PEORIA, Ariz. -- Cooper Brannan walked off a practice field Sunday morning and found himself facing a small group of fans seeking his autograph. This is more of reception than normal for an undrafted 22-year-old rookie minor leaguer, but then again, Brannan isn't your normal spring training hopeful.
AP Photo/Elaine Thompson
Cooper Brannan is in Padres camp after serving two tours of duty in Iraq with the Marine Corps.
"I wanted his autograph because he's a Marine and that he was injured, that he was serving his country," said Sporre, a retired Navy commander whose service included the U.S. blockade during the 1962 Cuban missile crisis. "I have a daughter in Bend, Oregon, and after she read the story about him she called me and said, 'You've got to talk to this guy.'"
You may have heard Brannan's story, but this is a fitting day to repeat it. He pitched well enough in high school to interest a couple junior colleges. He enlisted in the Marines instead and served two tours of duty in Iraq. During his second tour, a grenade accidentally exploded and mangled his left (non-pitching) hand, costing him his pinky finger. After months of surgeries and rehab, he met San Diego Padres CEO Sandy Alderson this winter. A former Marine, Alderson offered Brannan a tryout and an invitation to minor league spring training. He is pitching in the Padres camp and will sign with the club when the Marines formally discharge him at the end of the month. He'll pitch somewhere in the low minors this season.
When Brannan walked though the major league clubhouse one day, Padres closer Trevor Hoffman said he rushed over to shake his hand "and thank him for his service and what he's done."
Of course, thanking Brannan and other soldiers is literally the least we can do. Sadly, it also is pretty much all we do.
Hear Cooper Brannan's recent interview during the second half of this podcast with Dan Patrick and Keith Olbermann.
Today marks the fourth anniversary of the war in Iraq. More than 3,200 American soldiers have died, and more than 23,000 have been wounded. Unknown thousands of Iraqi citizens have died. Countless lives have been ended or ruined.
Whatever your feelings on the war, whether you agree or disagree with it, this much is undeniable: The American cost of the war (which is completely separate from the incalculable Iraqi cost) is being borne almost entirely by the soldiers in Iraq and their families at home. This war, we are told, is of supreme importance to the nation's security and the future of the Middle East. Yet almost none of us are being asked to sacrifice a single thing for it. We're not asked to drive less to reduce our dependence on foreign oil, nor give up so much as a tax cut.
While we score our NCAA brackets and lather on the sunscreen at spring training, the only Americans sacrificing a damn thing are the soldiers such as Brannan and their families. And they are sacrificing far too much.
"I am really upset about it," Sporre said. "First, they were sent over there to Iraq without enough equipment, and then they didn't have the proper armor for protection. And then when they came back, we sent them right back over there again.
"Here we are enjoying ourselves in spring training and those kids -- and they're not all kids -- are over there waking up and wondering whether they're going to get a leg blown off or be killed. And when they get home, they aren't getting cared for in the right way. It's very upsetting. This is not the way it should be. It's not fair. It's not fair at all."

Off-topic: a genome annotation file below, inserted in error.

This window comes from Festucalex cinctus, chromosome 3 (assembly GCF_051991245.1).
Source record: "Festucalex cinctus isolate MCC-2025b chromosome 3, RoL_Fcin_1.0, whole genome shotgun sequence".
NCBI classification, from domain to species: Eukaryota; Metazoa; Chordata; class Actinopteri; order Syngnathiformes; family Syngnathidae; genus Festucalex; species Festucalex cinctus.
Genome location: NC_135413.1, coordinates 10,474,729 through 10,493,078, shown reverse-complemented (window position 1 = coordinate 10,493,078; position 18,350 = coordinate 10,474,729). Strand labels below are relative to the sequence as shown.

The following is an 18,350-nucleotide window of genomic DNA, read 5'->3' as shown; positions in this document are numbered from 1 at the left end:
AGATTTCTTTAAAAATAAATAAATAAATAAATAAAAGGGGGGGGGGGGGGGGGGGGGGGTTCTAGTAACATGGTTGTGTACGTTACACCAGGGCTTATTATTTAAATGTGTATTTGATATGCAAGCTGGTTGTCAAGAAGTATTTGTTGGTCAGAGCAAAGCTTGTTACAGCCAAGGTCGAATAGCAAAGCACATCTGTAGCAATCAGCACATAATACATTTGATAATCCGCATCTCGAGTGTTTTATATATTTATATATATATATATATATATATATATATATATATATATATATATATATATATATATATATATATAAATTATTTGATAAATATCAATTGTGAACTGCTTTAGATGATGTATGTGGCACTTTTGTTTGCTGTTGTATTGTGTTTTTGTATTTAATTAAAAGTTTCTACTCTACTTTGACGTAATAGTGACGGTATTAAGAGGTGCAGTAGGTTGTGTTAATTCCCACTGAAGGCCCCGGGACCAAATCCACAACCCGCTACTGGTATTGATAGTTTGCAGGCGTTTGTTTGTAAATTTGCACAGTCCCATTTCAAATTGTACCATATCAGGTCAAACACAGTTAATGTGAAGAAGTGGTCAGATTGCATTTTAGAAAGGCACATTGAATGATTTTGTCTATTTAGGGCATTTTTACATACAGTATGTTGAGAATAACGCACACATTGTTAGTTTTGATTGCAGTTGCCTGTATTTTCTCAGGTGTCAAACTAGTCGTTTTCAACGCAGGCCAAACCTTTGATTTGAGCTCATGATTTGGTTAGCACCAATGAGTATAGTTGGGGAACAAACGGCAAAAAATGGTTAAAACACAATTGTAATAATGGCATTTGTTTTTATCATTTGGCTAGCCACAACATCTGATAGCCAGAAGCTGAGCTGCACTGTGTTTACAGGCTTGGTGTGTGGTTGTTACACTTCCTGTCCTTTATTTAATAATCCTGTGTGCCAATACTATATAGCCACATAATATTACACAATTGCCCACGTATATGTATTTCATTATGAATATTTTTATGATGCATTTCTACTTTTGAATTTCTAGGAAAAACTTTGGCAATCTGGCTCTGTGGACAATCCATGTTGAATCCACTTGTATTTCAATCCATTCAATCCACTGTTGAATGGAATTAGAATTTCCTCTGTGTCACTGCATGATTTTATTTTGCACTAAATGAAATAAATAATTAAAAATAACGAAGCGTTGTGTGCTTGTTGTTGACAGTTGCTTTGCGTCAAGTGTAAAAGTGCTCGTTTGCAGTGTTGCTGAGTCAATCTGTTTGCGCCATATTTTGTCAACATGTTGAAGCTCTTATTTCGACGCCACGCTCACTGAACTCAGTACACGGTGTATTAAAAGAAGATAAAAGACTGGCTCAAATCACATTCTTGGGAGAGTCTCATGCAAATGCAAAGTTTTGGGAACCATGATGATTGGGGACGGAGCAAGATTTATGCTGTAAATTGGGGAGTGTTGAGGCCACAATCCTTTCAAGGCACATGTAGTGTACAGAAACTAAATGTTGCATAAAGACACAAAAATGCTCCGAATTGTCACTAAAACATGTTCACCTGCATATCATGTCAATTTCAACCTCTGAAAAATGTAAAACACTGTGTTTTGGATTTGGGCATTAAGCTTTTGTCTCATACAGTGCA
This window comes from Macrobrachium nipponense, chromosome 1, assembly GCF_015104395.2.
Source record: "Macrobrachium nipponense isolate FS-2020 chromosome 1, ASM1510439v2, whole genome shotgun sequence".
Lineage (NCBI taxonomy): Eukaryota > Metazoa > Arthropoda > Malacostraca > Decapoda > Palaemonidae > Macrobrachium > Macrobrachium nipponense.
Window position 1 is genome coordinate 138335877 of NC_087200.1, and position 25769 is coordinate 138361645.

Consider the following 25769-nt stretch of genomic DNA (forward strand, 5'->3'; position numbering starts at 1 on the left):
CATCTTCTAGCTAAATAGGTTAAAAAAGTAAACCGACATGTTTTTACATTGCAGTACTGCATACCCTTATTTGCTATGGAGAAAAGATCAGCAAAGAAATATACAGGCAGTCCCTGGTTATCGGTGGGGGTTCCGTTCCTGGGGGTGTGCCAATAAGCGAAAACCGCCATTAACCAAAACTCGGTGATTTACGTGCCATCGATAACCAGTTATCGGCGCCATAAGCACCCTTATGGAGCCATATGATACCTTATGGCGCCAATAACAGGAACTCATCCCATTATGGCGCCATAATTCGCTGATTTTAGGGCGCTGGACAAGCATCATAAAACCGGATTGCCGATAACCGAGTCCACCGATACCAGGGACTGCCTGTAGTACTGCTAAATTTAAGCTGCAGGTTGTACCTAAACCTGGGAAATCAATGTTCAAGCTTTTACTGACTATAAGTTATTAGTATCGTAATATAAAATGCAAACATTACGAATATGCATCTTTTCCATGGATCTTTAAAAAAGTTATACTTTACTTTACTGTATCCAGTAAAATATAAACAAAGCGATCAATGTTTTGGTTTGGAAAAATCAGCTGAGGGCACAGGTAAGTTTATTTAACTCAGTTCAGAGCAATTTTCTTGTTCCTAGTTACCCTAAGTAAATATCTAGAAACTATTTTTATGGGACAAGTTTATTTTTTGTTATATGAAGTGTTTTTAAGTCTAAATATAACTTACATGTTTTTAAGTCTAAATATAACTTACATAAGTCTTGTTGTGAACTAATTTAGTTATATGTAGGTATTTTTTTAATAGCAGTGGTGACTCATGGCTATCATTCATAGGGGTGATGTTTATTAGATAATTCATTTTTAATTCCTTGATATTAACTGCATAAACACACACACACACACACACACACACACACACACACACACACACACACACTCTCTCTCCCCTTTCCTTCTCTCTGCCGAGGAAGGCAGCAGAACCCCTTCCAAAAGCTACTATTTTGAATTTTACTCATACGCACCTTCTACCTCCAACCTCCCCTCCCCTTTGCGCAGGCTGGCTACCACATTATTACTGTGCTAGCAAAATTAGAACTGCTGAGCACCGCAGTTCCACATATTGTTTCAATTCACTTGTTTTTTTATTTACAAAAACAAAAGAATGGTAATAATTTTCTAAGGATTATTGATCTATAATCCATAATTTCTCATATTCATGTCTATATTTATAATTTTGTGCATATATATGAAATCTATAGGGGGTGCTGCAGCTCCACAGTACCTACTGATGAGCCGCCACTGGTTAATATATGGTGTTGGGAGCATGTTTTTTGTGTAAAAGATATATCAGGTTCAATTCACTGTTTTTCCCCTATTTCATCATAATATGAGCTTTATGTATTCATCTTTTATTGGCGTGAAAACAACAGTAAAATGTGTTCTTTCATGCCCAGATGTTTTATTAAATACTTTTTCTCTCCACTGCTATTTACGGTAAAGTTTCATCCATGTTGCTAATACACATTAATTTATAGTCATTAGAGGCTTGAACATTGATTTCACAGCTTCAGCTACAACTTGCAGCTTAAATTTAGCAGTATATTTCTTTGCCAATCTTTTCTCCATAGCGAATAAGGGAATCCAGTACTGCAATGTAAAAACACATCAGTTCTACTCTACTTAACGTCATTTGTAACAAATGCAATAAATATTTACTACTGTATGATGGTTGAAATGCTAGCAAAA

Reporters pressed Brannan for his story earlier this spring, and he understandably grew tired of repeatedly reliving his injury. He very politely and respectfully declined to comment for this column Sunday. He said he doesn't open up much to people he doesn't know, adding only that he enlisted out of a sense of duty following 9/11.
"I wanted to serve my country," he said.
I remember the day the war started. I was at spring training, where the Mariners were packing for a trip to Tokyo for a season-opening series against the Athletics. Baseball officials said the series would go on as scheduled despite the likelihood of war, but as the hours ticked away toward the deadline it became increasingly obvious that the trip would be postponed. The official decision to cancel the series was made in the afternoon, and it was the proper one. When our nation was launching a war, it felt wrong to fly to Japan to play a couple of baseball games.
That feeling, however, faded quickly and we all went about our lives as if nothing was different, as if nothing had changed. And indeed, for the vast majority of us nothing has changed during the war.
And so, this fourth anniversary of the war will be observed the same way most of the previous 1,460 days have been. I'll interview millionaire baseball players about their swings, you'll compare NCAA brackets at the office and we'll all laugh and drink and stuff ourselves with pizza and hamburgers and enjoy our friends and families and plan vacations and drive our SUVs with the U.S. flag decals and watch TV highlights and talk about the subjects that matter most to us: our fantasy league teams, "American Idol" and whether Britney Spears is wearing underwear.
And meanwhile in Iraq, two more American soldiers and a couple dozen Iraqi civilians will probably die.
Semper Fi, America.
Jim Caple is a senior writer for ESPN.com. He can be reached here. His Web site is at jimcaple.net, with more installments of "24 College Avenue." His new book with Steve Buckley, "The Best Boston Sports Arguments: The 100 Most Controversial, Debatable Questions for Die-Hard Boston Fans" is on sale now.